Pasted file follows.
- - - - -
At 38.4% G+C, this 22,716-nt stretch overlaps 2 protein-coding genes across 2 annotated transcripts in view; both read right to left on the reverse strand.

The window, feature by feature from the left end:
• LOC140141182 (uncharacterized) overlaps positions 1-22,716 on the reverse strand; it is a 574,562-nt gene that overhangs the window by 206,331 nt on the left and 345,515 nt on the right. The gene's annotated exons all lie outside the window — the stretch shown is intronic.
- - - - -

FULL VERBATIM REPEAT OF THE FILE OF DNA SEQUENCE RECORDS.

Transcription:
At 38.4% G+C, this 22,716-nt stretch overlaps 2 protein-coding genes across 2 annotated transcripts in view; both read right to left on the reverse strand.

The window, feature by feature from the left end:
• LOC140141182 (uncharacterized) overlaps positions 1-22,716 on the reverse strand; it is a 574,562-nt gene that overhangs the window by 206,331 nt on the left and 345,515 nt on the right. The gene's annotated exons all lie outside the window — the stretch shown is intronic.